“Hey Alexa … wake me up with my favorite radio station!”
That’s a reality top digital publication Engagdet has brought to the attention of Silicon Valley and the online universe.
Are radio broadcasters smart enough to see what they do about the smart phone as the next-gen bedside clock radio?
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A RBR+TVBR MEDIA INFORMATION BUREAU COLUMN
By Adam R Jacobson
In a piece posted Dec. 11 at Engadget by writer Jon Fingas, shared 212 times as of 11:15am Pacific Tuesday (12/12), it is revealed that waking up to whatever music you like “hasn’t been an option for Alexa-equipped devices like the Echo.”
That is, until now.
“Amazon has added a feature to Alexa that lets you wake up to the music of your choice from one of several streaming services, including its own options and Spotify.”
What about iHeartRadio, or RadioPup, or Radio.com? How about NextRadio?
The answer is yes.
“Alexa can stream radio channels from the likes of TuneIn and iHeartRadio,” Fingas notes.
That’s huge news for radio broadcasters who wish to capture the attention of consumers right from the moment they awaken for the day.
How significant is this to Fingas?
“This sounds like a minor feature, but it’s potentially very important,” he writes. “If Amazon is going to make the Echo Spot a viable alarm clock, it needs to give the device better functionality than that 20-year-old clock radio sitting on your nightstand. This also makes all Echo models more directly competitive with rivals that have had music wake features for years, such as Sonos. And let’s face it: even if you’re just using Alexa on your phone, Amazon would rather be the one to start your day.”
So would Elvis Duran, or NPR, or Brooke and Jubal, or hundreds of local radio hosts available anywhere via the existing audio streaming capabilities of their originating station.
With Smart Speakers and the Connected Car two key technological advances that have captured the attention of radio broadcasting industry professionals from coast to coast, the time is now to ensure that listeners are fully savvy on how to access your stations from an Echo, and from the reimagined dashboard entertainment system.
It’s also time for radio stations to abandon the deletion and substitution of commercials from their audio streams.
While this column is really about the great new capabilities of Alexa in the bedroom, we must begin the conversation of the failed nontraditional revenue opportunities seen across radio station groups for their audio streams. From horrific Ad Council PSAs that plagued some Alpha Radio streams from Portland, Ore., early in 2017 to poor clock management (as seen on the old CBS Radio platform with several streams), the damages outweigh the benefits as 2018 approaches.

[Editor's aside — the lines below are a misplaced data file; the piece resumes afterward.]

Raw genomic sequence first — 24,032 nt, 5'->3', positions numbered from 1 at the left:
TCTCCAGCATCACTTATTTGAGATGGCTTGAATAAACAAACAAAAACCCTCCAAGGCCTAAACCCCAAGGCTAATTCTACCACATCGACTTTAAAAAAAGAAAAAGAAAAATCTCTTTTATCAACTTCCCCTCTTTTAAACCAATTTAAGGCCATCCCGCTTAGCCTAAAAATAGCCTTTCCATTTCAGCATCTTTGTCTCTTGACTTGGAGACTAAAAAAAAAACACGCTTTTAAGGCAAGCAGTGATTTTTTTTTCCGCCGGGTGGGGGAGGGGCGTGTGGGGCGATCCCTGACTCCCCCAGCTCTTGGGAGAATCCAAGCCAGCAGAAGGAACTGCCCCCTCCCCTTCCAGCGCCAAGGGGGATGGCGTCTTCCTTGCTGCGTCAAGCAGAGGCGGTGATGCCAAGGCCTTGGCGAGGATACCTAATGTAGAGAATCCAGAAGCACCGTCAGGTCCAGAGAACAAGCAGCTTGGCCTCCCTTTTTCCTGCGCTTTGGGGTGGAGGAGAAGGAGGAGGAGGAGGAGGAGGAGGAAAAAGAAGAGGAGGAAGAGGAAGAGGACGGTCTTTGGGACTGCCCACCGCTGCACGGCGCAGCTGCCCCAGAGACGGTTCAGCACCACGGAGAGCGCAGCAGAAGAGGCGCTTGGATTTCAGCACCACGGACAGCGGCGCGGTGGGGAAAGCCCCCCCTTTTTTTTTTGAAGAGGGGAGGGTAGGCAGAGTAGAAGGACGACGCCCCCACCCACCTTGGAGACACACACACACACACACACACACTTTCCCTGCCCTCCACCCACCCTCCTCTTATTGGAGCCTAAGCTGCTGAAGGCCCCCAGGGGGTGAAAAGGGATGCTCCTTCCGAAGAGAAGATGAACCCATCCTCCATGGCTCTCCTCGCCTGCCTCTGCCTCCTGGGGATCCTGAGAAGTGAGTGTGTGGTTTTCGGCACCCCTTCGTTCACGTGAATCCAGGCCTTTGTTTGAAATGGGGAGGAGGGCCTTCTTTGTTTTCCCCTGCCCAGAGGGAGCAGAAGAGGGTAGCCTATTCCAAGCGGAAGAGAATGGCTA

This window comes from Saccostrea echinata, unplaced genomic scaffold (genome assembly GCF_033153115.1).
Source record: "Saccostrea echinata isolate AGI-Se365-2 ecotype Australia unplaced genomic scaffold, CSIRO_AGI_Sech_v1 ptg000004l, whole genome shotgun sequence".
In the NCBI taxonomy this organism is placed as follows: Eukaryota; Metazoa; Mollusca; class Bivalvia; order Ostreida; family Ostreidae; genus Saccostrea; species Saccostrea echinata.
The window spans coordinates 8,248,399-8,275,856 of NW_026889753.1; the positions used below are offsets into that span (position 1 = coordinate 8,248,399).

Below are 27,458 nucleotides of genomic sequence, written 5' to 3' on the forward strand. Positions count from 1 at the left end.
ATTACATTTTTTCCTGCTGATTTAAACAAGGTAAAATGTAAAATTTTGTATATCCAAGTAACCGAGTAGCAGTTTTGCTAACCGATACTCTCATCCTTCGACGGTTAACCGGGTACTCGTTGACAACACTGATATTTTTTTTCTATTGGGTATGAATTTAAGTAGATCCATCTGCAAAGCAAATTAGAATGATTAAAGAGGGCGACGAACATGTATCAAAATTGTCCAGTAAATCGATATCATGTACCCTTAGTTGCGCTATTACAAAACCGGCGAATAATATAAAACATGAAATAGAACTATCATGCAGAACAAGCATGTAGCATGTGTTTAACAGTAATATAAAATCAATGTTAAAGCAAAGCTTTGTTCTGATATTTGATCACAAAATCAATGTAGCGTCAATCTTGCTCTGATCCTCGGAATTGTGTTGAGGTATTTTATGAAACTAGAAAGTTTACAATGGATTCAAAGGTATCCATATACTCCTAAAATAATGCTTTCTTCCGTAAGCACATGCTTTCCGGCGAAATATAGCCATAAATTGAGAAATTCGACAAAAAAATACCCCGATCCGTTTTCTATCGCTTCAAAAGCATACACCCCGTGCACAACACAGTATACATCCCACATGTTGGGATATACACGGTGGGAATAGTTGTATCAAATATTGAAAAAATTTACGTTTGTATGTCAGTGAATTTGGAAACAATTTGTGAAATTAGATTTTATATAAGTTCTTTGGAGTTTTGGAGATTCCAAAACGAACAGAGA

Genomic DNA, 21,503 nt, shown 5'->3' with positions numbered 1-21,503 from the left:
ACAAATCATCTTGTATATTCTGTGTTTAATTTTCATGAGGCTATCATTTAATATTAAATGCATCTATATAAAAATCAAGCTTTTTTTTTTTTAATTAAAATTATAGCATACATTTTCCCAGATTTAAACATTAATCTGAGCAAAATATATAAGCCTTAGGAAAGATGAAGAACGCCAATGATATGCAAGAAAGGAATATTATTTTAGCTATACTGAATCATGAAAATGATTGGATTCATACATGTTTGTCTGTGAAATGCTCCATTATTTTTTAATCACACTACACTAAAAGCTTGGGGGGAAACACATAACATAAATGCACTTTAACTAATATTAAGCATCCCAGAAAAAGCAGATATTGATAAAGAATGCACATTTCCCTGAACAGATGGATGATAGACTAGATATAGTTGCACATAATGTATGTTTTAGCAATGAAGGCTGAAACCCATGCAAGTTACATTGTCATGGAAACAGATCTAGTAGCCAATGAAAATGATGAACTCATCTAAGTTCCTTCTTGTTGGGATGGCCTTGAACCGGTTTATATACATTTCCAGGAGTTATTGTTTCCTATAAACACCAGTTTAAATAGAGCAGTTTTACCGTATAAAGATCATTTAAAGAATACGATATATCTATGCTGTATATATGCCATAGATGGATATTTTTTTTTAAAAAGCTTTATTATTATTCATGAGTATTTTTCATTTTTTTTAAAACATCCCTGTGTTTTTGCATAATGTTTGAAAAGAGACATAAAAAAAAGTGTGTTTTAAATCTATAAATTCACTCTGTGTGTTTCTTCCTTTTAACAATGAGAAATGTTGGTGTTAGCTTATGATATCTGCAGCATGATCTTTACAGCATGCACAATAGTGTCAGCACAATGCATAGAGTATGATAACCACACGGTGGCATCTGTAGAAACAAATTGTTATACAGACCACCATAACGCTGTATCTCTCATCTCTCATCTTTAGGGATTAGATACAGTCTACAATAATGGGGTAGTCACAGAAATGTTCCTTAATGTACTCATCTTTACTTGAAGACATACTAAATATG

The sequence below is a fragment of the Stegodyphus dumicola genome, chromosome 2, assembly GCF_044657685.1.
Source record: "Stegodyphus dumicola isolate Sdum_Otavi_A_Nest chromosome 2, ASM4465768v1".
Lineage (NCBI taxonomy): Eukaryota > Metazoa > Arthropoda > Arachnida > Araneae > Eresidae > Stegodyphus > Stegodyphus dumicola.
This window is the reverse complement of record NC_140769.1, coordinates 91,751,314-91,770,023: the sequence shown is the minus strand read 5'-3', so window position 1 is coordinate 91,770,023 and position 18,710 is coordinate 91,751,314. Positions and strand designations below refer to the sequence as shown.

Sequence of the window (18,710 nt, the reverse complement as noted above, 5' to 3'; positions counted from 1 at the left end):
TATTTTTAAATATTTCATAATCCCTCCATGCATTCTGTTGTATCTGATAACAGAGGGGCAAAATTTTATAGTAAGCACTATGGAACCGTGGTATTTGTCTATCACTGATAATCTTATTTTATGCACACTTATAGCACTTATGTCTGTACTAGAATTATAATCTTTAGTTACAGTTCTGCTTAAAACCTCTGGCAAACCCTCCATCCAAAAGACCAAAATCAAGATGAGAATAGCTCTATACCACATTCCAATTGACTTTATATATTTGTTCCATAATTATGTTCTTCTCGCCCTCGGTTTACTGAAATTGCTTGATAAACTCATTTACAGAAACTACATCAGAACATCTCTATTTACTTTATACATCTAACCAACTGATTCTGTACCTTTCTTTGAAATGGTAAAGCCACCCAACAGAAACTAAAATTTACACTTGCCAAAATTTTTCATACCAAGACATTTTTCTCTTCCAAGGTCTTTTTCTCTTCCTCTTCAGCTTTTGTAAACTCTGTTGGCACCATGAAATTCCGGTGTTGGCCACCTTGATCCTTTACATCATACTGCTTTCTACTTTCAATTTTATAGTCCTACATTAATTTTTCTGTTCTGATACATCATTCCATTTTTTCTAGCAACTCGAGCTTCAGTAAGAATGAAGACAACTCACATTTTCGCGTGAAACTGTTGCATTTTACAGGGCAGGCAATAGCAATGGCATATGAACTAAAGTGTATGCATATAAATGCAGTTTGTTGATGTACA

As audio streaming increases thanks to smart speakers, which the industry largely advocates, it is insipid to tell advertisers that their spots will now likely be heard less — as the audience migrates from an over-the-air signal to a stream.
Since many in this industry are AARP members and were working in radio industry jobs while our editor-in-chief was in diapers, it is perhaps best to paint this picture with respect to what 2018 represents for radio broadcasting companies.
We are in late 1974, and the FM revolution is about to “rock” the industry.
Only, we’re not talking about FM radio converters for the car or new portable radios for the home with solid state AM and FM tuners.
Instead, we’re talking about internet-delivered audio at home and in the car, agnostic of the device.
Yes, folks: Unless consumers are using NextRadio on an Android-powered device and opting to listen to your over-the-air signal instead of the streamed audio for your station (which, by the way, may be easier for consumers to find), your advertisers may wonder why they’re being called on if their ads aren’t also on the stream.
The argument that an audio stream is different than an over-the-air broadcast is just as stupid as the one that said an AM radio station couldn’t simulcast an FM, and separate programming had to be in place.
That was protecting AM from its inevitable death.
Let’s not protect FM from its inevitable death by making Alexa the murderer.
Get all of your ads fully accessible to your listeners, regardless of how they are listening, and make it your New Year’s Resolution.
Adam R Jacobson is the editor-in-chief of the Radio + Television Business Report. His earliest memories of listening to the radio include hearing hits such as “Fox On The Run” and “Sky High” on WLS in Chicago. He was three years old — and already wondering why these songs weren’t on an FM station which didn’t fade and crackle during a thunderstorm. He then discovered Y-100 on a trip to Miami. It took a few more years for Chicagoland — and his hometown in New York’s Mid-Hudson Valley — to get a full-fledged Top 40 on the FM dial, confirming his belief that no hit-loving listener would suffer through static to hear music anymore.